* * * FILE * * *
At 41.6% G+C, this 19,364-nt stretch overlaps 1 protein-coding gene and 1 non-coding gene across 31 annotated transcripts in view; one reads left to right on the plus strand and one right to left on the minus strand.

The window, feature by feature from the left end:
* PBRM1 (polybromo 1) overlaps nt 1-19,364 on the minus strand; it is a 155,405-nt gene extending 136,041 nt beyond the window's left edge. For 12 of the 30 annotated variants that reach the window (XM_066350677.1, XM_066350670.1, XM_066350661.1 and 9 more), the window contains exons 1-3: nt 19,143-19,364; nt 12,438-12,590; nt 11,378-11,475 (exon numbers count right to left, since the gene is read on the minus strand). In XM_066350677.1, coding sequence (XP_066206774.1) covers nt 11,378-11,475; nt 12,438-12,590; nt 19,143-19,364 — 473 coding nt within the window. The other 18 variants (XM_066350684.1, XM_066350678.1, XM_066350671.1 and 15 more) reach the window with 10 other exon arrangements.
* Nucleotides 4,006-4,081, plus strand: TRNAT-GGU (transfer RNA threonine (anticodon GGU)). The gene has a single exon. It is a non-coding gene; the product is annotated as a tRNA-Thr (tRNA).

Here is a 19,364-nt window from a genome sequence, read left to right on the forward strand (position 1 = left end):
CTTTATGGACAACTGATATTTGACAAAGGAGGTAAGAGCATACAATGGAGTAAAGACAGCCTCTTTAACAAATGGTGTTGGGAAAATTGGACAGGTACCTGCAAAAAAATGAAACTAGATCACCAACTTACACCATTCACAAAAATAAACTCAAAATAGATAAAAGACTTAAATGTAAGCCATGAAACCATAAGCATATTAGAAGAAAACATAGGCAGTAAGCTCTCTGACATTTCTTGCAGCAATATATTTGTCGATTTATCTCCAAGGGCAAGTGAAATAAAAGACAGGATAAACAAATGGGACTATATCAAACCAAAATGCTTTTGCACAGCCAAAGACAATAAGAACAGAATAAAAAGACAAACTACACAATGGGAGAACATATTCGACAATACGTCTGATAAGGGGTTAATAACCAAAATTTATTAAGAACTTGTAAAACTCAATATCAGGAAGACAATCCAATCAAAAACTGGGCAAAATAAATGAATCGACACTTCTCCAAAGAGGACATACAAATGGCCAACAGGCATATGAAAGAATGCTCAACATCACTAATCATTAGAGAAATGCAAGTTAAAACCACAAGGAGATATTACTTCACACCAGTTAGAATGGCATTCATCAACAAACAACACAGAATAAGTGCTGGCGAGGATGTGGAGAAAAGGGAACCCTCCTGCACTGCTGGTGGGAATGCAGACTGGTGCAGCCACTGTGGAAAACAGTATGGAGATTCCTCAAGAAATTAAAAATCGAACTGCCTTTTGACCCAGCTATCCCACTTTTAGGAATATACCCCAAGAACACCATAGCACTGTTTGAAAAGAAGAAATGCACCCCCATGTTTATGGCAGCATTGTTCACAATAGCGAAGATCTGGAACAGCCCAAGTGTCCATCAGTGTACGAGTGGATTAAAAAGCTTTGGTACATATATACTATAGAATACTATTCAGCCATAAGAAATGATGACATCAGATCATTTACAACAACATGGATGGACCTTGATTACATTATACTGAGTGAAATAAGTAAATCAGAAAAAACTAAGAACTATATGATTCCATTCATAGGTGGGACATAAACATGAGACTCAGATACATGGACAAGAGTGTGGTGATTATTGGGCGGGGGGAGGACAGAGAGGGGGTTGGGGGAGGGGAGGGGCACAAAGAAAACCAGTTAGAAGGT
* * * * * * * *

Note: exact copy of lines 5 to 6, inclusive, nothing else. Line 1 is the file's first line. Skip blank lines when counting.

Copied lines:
Here is a 19,364-nt window from a genome sequence, read left to right on the forward strand (position 1 = left end):
CTTTATGGACAACTGATATTTGACAAAGGAGGTAAGAGCATACAATGGAGTAAAGACAGCCTCTTTAACAAATGGTGTTGGGAAAATTGGACAGGTACCTGCAAAAAAATGAAACTAGATCACCAACTTACACCATTCACAAAAATAAACTCAAAATAGATAAAAGACTTAAATGTAAGCCATGAAACCATAAGCATATTAGAAGAAAACATAGGCAGTAAGCTCTCTGACATTTCTTGCAGCAATATATTTGTCGATTTATCTCCAAGGGCAAGTGAAATAAAAGACAGGATAAACAAATGGGACTATATCAAACCAAAATGCTTTTGCACAGCCAAAGACAATAAGAACAGAATAAAAAGACAAACTACACAATGGGAGAACATATTCGACAATACGTCTGATAAGGGGTTAATAACCAAAATTTATTAAGAACTTGTAAAACTCAATATCAGGAAGACAATCCAATCAAAAACTGGGCAAAATAAATGAATCGACACTTCTCCAAAGAGGACATACAAATGGCCAACAGGCATATGAAAGAATGCTCAACATCACTAATCATTAGAGAAATGCAAGTTAAAACCACAAGGAGATATTACTTCACACCAGTTAGAATGGCATTCATCAACAAACAACACAGAATAAGTGCTGGCGAGGATGTGGAGAAAAGGGAACCCTCCTGCACTGCTGGTGGGAATGCAGACTGGTGCAGCCACTGTGGAAAACAGTATGGAGATTCCTCAAGAAATTAAAAATCGAACTGCCTTTTGACCCAGCTATCCCACTTTTAGGAATATACCCCAAGAACACCATAGCACTGTTTGAAAAGAAGAAATGCACCCCCATGTTTATGGCAGCATTGTTCACAATAGCGAAGATCTGGAACAGCCCAAGTGTCCATCAGTGTACGAGTGGATTAAAAAGCTTTGGTACATATATACTATAGAATACTATTCAGCCATAAGAAATGATGACATCAGATCATTTACAACAACATGGATGGACCTTGATTACATTATACTGAGTGAAATAAGTAAATCAGAAAAAACTAAGAACTATATGATTCCATTCATAGGTGGGACATAAACATGAGACTCAGATACATGGACAAGAGTGTGGTGATTATTGGGCGGGGGGAGGACAGAGAGGGGGTTGGGGGAGGGGAGGGGCACAAAGAAAACCAGTTAGAAGGT